What can I do with mathematics?

Bringing Robots to Life

Robots of all shapes and sizes now perform tasks as routine as vacuuming the living room floor and as remarkable as discovering a hydrothermal vent on the ocean floor. Geometry, statistics, graph theory, differential equations, and linear algebra are some of the areas of mathematics that allow navigation and decision making so that robots can function autonomously and do things we either can’t, or would rather not, do.

The robot pictured below not only dances but also greets visitors and escorts them to their destinations, providing news and weather updates along the way. Abilities like these require algorithms for vision, pattern recognition, speech recognition, and dealing with uncertainty so that accumulated error doesn’t render the robot ineffective. Most researchers think that we are a long way from creating machines that behave like humans, but improving algorithms will improve the capabilities of robots, which have already served in space, in rescues at disaster areas, and in the operating room, where physicians use robotic arms that allow for more precise, less invasive surgery.

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Robots, Ruth Aylett

Article © AMS Mathematical Moments program

New: Edgewood College Undergraduate Math Journal

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WHAT CAN I DO WITH A MATHEMATICS MAJOR?

While the main motivation to choose math as a major should stem from a combination of keen interest and high ability in math, students are naturally concerned about the opportunities available to a mathematics major or a mathematics teaching major after graduation. At this time, the math major appears to be in a better position than many other majors for employment in business, industry, government agencies, and teaching. The prospects are also good for well-qualified students to obtain support for graduate studies in either mathematics or mathematics education. Also a major in mathematics is excellent preparation for further study in many other fields.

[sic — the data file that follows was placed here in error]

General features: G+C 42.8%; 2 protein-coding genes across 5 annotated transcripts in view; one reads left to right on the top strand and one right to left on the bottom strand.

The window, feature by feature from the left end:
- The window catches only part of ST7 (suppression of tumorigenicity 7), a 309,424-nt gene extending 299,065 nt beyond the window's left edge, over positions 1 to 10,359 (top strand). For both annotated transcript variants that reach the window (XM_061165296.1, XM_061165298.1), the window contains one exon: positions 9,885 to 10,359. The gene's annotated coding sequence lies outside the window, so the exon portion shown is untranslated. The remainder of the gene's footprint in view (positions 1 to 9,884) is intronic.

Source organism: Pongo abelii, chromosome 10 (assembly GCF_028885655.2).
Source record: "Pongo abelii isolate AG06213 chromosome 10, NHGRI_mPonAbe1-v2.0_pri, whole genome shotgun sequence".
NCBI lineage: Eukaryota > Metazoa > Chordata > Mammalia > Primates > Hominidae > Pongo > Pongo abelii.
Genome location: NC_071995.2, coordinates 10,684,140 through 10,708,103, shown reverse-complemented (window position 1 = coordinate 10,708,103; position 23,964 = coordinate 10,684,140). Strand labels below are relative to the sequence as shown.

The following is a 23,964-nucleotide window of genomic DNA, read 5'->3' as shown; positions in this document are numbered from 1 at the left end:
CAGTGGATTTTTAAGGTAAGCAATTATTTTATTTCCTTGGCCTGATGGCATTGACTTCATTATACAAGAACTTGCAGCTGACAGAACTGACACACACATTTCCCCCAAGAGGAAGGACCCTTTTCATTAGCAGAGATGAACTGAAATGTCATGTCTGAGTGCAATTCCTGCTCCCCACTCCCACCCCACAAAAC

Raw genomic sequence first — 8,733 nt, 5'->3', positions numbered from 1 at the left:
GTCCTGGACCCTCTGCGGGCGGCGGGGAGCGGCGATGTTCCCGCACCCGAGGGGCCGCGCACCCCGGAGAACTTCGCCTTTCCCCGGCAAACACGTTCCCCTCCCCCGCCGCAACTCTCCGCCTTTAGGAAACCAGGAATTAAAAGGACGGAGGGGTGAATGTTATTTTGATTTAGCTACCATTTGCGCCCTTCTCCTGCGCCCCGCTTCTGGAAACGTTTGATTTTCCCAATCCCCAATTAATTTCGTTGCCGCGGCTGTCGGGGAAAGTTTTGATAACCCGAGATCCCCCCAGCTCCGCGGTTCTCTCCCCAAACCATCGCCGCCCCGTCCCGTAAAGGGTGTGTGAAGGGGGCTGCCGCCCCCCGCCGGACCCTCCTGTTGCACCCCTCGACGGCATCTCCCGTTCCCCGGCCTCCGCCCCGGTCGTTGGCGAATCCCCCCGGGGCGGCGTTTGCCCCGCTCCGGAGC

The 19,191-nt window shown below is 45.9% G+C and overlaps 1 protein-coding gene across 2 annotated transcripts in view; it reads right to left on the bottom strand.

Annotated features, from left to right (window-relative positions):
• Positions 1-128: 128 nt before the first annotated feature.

In order to help you clarify your thoughts on what you want to get out of your collegiate experience as a math major, here are some questions to ask yourself:

  • Why do I like mathematics? What is it about math that attracts me to majoring in mathematics?
  • What type of mathematics do I like? Do I like the computational aspect? The rigor and logic? The problem solving experience? The theoretical aspect? Which content areas interest me?
  • What do I want to do for a career? Do I want to teach, or do I want pursue other avenues? If you want to teach, then:
    • what age group(s) do you want to teach? PreK, 1-6, 6-9, 9-12, college?
    • do you want to teach just mathematics, or do you want to have the flexibility to teach other fields as well?
  • If you are not interested in a career in teaching, then: are you interested in a career in business, industry, government, nonprofits, other alternatives?
  • How much education do I want to complete? Bachelors, Masters, or Ph.D.? Do I want to enter the work force right after graduation with the option to pursue graduate work later?
  • What do I need to do in order to further my career prospects?
  • What should I be doing academically to further my goals? Should I pick up a minor in another area? Should I try to double major?
  • What extracurriculars should I become involved in to further my goals? For example, should I get involved with the math club? Should I participate in the MCM Modeling Competition?
  • What types of work experience should I try to get to further my goals? Should I consider volunteer work experiences such as tutoring? Should I consider internships?
  • What organizations should I become involved in? What conferences or meetings might it be helpful to attend?

 

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